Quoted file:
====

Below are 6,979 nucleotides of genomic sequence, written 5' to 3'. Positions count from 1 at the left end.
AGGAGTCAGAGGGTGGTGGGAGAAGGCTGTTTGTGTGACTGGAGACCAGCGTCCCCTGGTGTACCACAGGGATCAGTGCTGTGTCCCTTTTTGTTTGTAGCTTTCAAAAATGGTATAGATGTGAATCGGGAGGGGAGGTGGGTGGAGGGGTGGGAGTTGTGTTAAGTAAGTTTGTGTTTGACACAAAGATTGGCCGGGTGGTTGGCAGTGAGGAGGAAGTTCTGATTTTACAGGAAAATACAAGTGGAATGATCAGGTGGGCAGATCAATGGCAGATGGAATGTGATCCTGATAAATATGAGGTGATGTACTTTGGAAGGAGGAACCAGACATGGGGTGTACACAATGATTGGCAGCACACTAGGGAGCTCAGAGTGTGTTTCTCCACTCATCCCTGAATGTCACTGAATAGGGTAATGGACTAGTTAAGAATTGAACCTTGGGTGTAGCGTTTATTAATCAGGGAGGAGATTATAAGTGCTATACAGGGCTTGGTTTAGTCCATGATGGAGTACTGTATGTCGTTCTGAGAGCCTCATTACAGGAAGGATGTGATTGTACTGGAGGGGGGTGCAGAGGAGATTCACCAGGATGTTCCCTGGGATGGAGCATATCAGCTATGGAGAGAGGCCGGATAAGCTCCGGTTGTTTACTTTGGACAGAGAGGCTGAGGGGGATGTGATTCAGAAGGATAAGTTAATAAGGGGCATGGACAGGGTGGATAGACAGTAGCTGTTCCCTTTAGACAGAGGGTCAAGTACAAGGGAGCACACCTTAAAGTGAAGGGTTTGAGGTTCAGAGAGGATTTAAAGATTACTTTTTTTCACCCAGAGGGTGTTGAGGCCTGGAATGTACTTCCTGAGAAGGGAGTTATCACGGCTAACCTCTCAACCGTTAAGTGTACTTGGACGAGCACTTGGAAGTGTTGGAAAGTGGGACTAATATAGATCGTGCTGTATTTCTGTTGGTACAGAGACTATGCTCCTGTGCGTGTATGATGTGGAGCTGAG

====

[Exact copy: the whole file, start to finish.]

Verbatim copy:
Below are 6,979 nucleotides of genomic sequence, written 5' to 3'. Positions count from 1 at the left end.
AGGAGTCAGAGGGTGGTGGGAGAAGGCTGTTTGTGTGACTGGAGACCAGCGTCCCCTGGTGTACCACAGGGATCAGTGCTGTGTCCCTTTTTGTTTGTAGCTTTCAAAAATGGTATAGATGTGAATCGGGAGGGGAGGTGGGTGGAGGGGTGGGAGTTGTGTTAAGTAAGTTTGTGTTTGACACAAAGATTGGCCGGGTGGTTGGCAGTGAGGAGGAAGTTCTGATTTTACAGGAAAATACAAGTGGAATGATCAGGTGGGCAGATCAATGGCAGATGGAATGTGATCCTGATAAATATGAGGTGATGTACTTTGGAAGGAGGAACCAGACATGGGGTGTACACAATGATTGGCAGCACACTAGGGAGCTCAGAGTGTGTTTCTCCACTCATCCCTGAATGTCACTGAATAGGGTAATGGACTAGTTAAGAATTGAACCTTGGGTGTAGCGTTTATTAATCAGGGAGGAGATTATAAGTGCTATACAGGGCTTGGTTTAGTCCATGATGGAGTACTGTATGTCGTTCTGAGAGCCTCATTACAGGAAGGATGTGATTGTACTGGAGGGGGGTGCAGAGGAGATTCACCAGGATGTTCCCTGGGATGGAGCATATCAGCTATGGAGAGAGGCCGGATAAGCTCCGGTTGTTTACTTTGGACAGAGAGGCTGAGGGGGATGTGATTCAGAAGGATAAGTTAATAAGGGGCATGGACAGGGTGGATAGACAGTAGCTGTTCCCTTTAGACAGAGGGTCAAGTACAAGGGAGCACACCTTAAAGTGAAGGGTTTGAGGTTCAGAGAGGATTTAAAGATTACTTTTTTTCACCCAGAGGGTGTTGAGGCCTGGAATGTACTTCCTGAGAAGGGAGTTATCACGGCTAACCTCTCAACCGTTAAGTGTACTTGGACGAGCACTTGGAAGTGTTGGAAAGTGGGACTAATATAGATCGTGCTGTATTTCTGTTGGTACAGAGACTATGCTCCTGTGCGTGTATGATGTGGAGCTGAG